MV Augusta Turismo

Scooters and smaller bikes like the Honda Navi, BMW CE O4 Electric Scooter, and Honda CB300 are handy inner-city commuters and great or a learner rider.

BMW Electric Scooter

A Roadster like the Harley Davidson Street Glide ST, Harley Davidson Forty-Eight, Indian Chief, and Triumph Bonneville Bobber are all about the wow factor and looks.  These are sexy bikes, but some people also find their relatively relaxed riding position, which includes arms and legs pointing forwards, nice for cruising on longer rides.

Harley Davidson Forty-Eight

Getting More Life out of your Car

Whether you’ve just picked up a brand new car, or you’re looking to preserve the resell value for a car that you may trade-in at some point in the future, it’s always wise to extend the life of your car.

However, with daily events that take place in our lives, this issue often falls behind more immediate and pressing matters. As the potential resell value on your car can have a notable impact on future financing options available, consider these five tips to extend the life of your car.

 

 

Maintain a regular service schedule

Your car should always be maintained in accordance with the service schedule prescribed by the manufacturer – typically, the earlier between every 10,000km or every 6 months. Some auto-makers have longer servicing intervals, which are effectively double those mentioned. Servicing your car at the appropriate intervals addresses standard maintenance issues concerning fluids and filters, which are swapped out.

Furthermore, it’s also a proactive measure to get on top of potential mechanical issues before they arise by identifying any concerns. Keeping a service logbook is also indicative to future buyers that you have maintained the car well, meaning you can preserve value.

 

Refrain from repeat, short trips

Although you may think that short trips don’t contribute much in the way of wear on an engine, it is the oil, ignition and muffler systems that come under particular stress from the higher incidence of ‘start ups’.

Make sure you change your oil more frequently if you perform lots of short trips. Ignition related wear arises from certain components being more relied upon when activated, while the muffler comes under wear when it doesn’t heat up enough to cause condensation to evaporate, which is a potential cause of rust.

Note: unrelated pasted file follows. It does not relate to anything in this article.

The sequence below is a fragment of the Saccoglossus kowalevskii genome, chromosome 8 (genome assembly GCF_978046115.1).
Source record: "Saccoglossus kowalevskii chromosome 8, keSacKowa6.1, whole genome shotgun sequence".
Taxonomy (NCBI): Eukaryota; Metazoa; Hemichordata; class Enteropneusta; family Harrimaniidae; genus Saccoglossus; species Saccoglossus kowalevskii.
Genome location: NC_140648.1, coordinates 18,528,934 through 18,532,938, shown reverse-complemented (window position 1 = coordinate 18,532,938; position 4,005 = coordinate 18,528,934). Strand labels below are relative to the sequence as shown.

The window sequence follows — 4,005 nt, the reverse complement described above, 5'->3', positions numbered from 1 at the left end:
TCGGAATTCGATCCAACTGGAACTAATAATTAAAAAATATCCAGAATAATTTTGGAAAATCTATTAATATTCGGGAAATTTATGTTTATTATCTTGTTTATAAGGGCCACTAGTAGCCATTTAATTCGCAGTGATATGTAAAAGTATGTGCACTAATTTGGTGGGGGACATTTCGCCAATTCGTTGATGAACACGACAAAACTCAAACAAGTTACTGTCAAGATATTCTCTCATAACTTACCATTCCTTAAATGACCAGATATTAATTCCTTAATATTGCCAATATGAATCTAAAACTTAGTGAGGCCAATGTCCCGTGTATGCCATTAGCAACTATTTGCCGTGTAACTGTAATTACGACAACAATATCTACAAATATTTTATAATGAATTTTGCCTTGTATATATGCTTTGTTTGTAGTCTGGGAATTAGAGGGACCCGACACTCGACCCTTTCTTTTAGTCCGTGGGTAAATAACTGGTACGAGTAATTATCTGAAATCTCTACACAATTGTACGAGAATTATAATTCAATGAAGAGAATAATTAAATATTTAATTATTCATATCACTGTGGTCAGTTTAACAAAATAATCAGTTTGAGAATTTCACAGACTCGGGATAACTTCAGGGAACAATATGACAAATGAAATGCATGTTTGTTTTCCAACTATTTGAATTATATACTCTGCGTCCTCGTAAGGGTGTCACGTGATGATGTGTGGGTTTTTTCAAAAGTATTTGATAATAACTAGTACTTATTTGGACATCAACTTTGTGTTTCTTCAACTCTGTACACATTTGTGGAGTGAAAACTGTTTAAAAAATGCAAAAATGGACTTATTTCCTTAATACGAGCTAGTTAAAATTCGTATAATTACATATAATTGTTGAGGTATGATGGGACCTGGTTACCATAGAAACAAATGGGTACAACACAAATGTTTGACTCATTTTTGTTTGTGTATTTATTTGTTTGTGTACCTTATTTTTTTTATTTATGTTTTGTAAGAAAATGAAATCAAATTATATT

Maintain adequate tyre pressure

It’s one thing to ensure that your wheels are aligned and rotated correctly, but if your tyres are not operating at an adequate pressure level, there may be an additional burden on the tyres themselves.

This means they are more likely to need earlier replacement. At the same time, you’ll also consume a larger level of fuel. It’s not only under-inflation you need to worry about – over-inflation can lead to a loss of grip on the road. Finally, make sure tread depth is within the parameters of the law.

 

Watch your brakes

One of the most critical systems of your car, the brake system extends beyond the pads to also include the rotors, callipers and sensors. Ensure that these parts are in good order, seeing as their wear, or failure, can increase the risk of an accident. Look for any signs of corrosion or rust, which may serve as early warning signs.

 

Make your next car electric

A growing number of motorists are opting for the next-gen format of vehicles, be it hybrid or fully-electric vehicles. While these cars are prone to repairs themselves, as you would expect from any car, the signs are certainly promising that electric vehicles will have a long life due to not being vulnerable to engine issues.

You can expect an EV to last as long as the battery does, and now there is a wealth of information suggesting this could be as long as your internal combustion car, if not much longer.